If you are vacationing in an exquisitely romantic place, spending your days by a spectacular pool overlooking a picture-perfect harbor, what do you discuss with the terrifically good-looking, friendly pool attendant? If the place is Portofino on the Italian Riviera, and the pool belongs to a hotel called the Splendido, and the pool attendant happens to be
We were talking about fava beans, the most alluring of fresh beans, regrettably limited to a short period in early spring. I love to use them in soup, or stewed with pork jowl in the Roman style, but what I most look forward to, when the season is at hand, are the first young, tender fava that I shell and eat raw, sprinkling them with a little coarse salt, and accompanying them with a choice Tuscan or Sardinian pecorino.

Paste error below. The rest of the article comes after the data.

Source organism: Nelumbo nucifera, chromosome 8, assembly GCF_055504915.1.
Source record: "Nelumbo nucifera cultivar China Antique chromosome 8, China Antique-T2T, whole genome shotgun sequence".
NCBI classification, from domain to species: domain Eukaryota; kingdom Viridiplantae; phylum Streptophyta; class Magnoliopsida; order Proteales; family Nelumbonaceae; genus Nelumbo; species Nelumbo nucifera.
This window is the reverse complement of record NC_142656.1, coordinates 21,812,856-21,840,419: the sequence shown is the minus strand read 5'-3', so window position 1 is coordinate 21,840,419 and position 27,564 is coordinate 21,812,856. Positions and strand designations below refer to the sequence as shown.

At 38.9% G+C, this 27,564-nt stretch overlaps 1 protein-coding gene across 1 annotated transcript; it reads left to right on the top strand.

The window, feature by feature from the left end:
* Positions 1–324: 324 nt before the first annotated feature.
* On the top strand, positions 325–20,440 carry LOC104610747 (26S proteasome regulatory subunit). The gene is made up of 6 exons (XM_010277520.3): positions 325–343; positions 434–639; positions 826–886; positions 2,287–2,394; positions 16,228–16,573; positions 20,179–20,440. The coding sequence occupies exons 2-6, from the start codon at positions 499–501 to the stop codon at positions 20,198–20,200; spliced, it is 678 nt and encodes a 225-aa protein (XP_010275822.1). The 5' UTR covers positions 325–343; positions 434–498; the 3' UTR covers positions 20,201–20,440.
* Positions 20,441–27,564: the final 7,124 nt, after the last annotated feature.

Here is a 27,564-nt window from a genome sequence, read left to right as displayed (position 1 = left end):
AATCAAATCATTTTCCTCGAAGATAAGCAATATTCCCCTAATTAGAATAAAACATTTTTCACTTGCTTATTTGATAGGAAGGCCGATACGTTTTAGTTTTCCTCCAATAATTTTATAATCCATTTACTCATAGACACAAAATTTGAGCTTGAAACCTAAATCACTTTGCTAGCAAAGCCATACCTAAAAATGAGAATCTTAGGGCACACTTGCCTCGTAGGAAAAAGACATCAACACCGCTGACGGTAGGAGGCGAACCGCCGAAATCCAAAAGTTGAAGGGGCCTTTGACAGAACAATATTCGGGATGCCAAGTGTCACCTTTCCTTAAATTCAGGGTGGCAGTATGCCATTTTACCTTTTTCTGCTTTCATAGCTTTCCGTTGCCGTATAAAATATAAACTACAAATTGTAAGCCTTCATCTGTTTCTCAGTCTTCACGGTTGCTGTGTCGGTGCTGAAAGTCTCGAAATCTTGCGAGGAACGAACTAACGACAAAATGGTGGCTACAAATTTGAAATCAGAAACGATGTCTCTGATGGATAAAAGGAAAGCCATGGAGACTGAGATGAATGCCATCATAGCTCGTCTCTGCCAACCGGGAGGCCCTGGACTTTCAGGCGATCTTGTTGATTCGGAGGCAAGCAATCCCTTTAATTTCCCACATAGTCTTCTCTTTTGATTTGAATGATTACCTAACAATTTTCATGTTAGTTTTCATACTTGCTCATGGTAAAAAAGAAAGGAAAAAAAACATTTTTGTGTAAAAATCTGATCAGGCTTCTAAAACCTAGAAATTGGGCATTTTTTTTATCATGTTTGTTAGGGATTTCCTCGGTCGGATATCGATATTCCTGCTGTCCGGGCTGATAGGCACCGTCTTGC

Marò, a creamy emulsion of raw fava beans, cheese, garlic, and olive oil, can be used as an appetizer spread on crackers or bread; as a condiment for boiled meats, cold baked ham, or roast beef; as a dip for raw oysters; over steamed mussels; or as a pasta sauce. The density of the marò made from the recipe here is intended for use as a spread or dip. If used as a condiment, it should be loosened with a little more olive oil. If you want it on pasta, hold back some of the water in which you cooked the pasta and add a tablespoon or two to the marò, when tossing it with the pasta. A boxed factory-made dry pasta such as spaghettini, thin spaghetti, or fusilli would be the one to choose.
As an appetizer or snack or with an aperitif, spread over rounds of grilled or toasted crusty bread. As a condiment, spoon over boiled meats or fish, or over cold sliced roast beef.
© 1997 Marcella Hazan estate. All rights reserved.